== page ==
• It is just a tap (touchesBegan) that updates the velocity.The ball moves toward that point fine, it is just the bouncing that has the issue. If the ball collides at say, a 45 degree angle, it works completely fine. However if it collides at something closer to a right angle, it will slide up and down the wall instead of bouncing off. – Firstname_Numbers Dec 29 '14 at 19:04
  • I am having the exact same issue now – Mazyod Apr 3 '15 at 7:48

This appears to be an issue with collision detection. Most have found solutions by using the didBeginContact and reapplying the force at an opposite direction. Note he says didMoveToView but corrects himself in a later comment to didBeginContact.

See comments at the bottom of the Ray Wenderlich tutorial here

I have a fix for the problem with the ball "riding the rail" if it strikes at a shallow angle (@aziz76 and @colinf). I added another category, "BorderCategory" and assigned it to the border PhysicsBody we create in didMoveToView.

and a similar SO question here explaining why it is happening.

Even if you do that, though, many physics engines (including SpriteKit's) have trouble with situations like this because of floating point rounding errors. I've found that when I want a body to keep a constant speed after a collision, it's best to force it to -- use a didEndContact: or didSimulatePhysics handler to reset the moving body's velocity so it's going the same speed it was before the collision (but in the opposite direction).

Also another thing I noticed is you are using a square instead of a circle for your ball and you may want to consider using...

ball.physicsBody = SKPhysicsBody(circleOfRadius: ball.size.width/2)

So turns out you aren't crazy which is always good to hear from someone else and hopefully this will help you find a solution that works best for your application.

  • Excellent explanation on what the problem is. +1 – sangony Apr 4 '15 at 15:09
  • Personally, I have already found the impulse solution, was the most intuitive way to go, but again, it shouldn't be necessary. I understand that SpriteKit does not have a deterministic physics engine, but was interested in a more elaborate solution for all cases. finally, by ball has a circular body. – Mazyod Apr 4 '15 at 16:43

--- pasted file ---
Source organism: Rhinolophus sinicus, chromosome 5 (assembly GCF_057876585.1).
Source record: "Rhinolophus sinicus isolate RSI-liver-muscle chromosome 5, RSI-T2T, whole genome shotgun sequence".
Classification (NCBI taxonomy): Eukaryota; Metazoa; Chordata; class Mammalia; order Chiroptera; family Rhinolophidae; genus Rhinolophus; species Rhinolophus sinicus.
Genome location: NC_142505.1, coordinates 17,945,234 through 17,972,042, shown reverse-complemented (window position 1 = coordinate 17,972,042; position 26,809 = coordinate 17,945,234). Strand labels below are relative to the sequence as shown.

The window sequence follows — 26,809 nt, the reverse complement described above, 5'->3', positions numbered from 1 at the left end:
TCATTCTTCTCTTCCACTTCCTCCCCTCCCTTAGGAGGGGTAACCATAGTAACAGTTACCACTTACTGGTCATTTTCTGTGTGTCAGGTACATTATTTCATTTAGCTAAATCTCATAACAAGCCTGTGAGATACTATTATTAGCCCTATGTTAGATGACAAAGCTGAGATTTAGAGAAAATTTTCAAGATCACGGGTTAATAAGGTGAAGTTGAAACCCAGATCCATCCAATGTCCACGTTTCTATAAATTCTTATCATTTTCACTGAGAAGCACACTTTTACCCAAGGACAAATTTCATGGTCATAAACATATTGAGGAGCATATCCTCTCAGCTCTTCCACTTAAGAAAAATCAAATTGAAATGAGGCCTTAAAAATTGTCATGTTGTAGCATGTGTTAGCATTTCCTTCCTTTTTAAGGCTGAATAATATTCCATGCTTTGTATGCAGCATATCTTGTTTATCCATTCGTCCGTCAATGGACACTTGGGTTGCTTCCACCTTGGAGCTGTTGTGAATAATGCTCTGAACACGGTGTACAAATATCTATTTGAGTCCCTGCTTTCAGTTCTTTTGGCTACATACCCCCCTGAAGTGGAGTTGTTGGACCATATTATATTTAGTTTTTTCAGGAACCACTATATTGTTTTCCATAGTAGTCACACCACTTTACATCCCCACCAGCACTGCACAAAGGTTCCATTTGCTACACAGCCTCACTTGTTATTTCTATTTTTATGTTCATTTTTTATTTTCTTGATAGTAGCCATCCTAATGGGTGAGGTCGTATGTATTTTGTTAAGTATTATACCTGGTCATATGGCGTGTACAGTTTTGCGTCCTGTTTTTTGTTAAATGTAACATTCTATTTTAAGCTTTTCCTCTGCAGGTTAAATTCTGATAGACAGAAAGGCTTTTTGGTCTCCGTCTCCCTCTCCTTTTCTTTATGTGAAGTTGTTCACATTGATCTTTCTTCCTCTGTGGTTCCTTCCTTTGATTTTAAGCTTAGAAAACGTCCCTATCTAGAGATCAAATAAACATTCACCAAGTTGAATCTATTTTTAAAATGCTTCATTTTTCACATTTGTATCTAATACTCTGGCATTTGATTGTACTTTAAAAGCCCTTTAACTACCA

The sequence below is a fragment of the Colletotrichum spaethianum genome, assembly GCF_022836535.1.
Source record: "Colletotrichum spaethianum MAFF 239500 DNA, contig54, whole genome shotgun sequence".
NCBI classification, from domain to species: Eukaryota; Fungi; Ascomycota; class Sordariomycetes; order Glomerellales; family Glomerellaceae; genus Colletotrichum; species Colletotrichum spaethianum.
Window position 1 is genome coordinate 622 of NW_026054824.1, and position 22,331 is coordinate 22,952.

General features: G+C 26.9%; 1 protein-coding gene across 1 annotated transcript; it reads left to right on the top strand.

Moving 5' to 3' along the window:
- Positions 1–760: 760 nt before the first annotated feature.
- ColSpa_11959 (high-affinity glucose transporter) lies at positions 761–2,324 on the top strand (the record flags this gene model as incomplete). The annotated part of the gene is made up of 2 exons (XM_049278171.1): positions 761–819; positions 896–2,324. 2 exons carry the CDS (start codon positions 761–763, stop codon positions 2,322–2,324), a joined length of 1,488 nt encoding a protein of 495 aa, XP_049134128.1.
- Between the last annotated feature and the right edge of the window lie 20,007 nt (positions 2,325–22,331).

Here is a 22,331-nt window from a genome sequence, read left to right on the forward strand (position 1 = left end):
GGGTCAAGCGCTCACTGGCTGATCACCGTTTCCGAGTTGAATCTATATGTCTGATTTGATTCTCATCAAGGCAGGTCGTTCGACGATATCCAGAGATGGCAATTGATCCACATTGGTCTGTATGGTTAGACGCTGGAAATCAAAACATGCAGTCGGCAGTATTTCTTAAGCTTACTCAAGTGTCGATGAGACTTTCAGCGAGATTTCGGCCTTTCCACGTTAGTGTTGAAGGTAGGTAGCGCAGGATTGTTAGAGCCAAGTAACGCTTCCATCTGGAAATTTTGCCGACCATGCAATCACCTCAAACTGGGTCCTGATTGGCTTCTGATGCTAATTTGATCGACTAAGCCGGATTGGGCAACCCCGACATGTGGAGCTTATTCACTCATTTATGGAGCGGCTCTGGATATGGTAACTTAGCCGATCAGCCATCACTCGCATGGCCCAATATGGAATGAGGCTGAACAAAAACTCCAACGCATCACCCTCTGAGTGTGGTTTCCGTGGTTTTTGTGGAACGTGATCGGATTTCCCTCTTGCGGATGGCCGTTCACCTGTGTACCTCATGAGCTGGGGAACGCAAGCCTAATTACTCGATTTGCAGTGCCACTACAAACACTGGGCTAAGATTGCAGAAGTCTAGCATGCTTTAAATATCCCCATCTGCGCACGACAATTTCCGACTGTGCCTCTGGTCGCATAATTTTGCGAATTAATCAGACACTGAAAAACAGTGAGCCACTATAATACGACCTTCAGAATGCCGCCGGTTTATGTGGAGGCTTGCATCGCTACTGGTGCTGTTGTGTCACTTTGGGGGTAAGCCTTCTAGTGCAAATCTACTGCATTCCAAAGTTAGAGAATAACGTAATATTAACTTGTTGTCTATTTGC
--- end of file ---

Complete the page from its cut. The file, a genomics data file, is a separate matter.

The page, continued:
• @Mazyod I agree. It shouldn't be an issue. If you can't trust the physics engine then you run the fear of your app not working as intended and it may not even be your fault. For something like a breakout game it might be better to handle your own positioning/velocity in the update loop, but let SK notify you when contact starts. That way you always have a consistent velocity because you have complete control over it. Similar things have been done with moving a character around with an onscreen joystick. Hopefully Apple improves this with the next update. – Skyler Lauren Apr 4 '15 at 19:06
  • @SkylerLauren I actually went down that train of thought as well, but it seemed to me like I'd be reinventing the wheel, since I'll be handling all kinds of collisions, such as colliding with square edges, circular bodies, and possibly polygons. I updated my answer below with the approach I'm left with, that is "use Box2D". – Mazyod Apr 4 '15 at 20:37
  • In spirit of a perfect answer we should add an impulse solution to this answer as well. Or merge your two answers into one ;) – Jurik May 27 '15 at 11:13

I came up with a temporary solution that is working surprisingly well. Simply apply a very small impulse opposite of the border. You may need to change the strength based on the masses in your system.

func didBeginContact(contact: SKPhysicsContact) {

    let otherNode = contact.bodyA.node == ball.sprite ? contact.bodyB.node : contact.bodyA.node

    if let obstacle = otherNode as? Obstacle {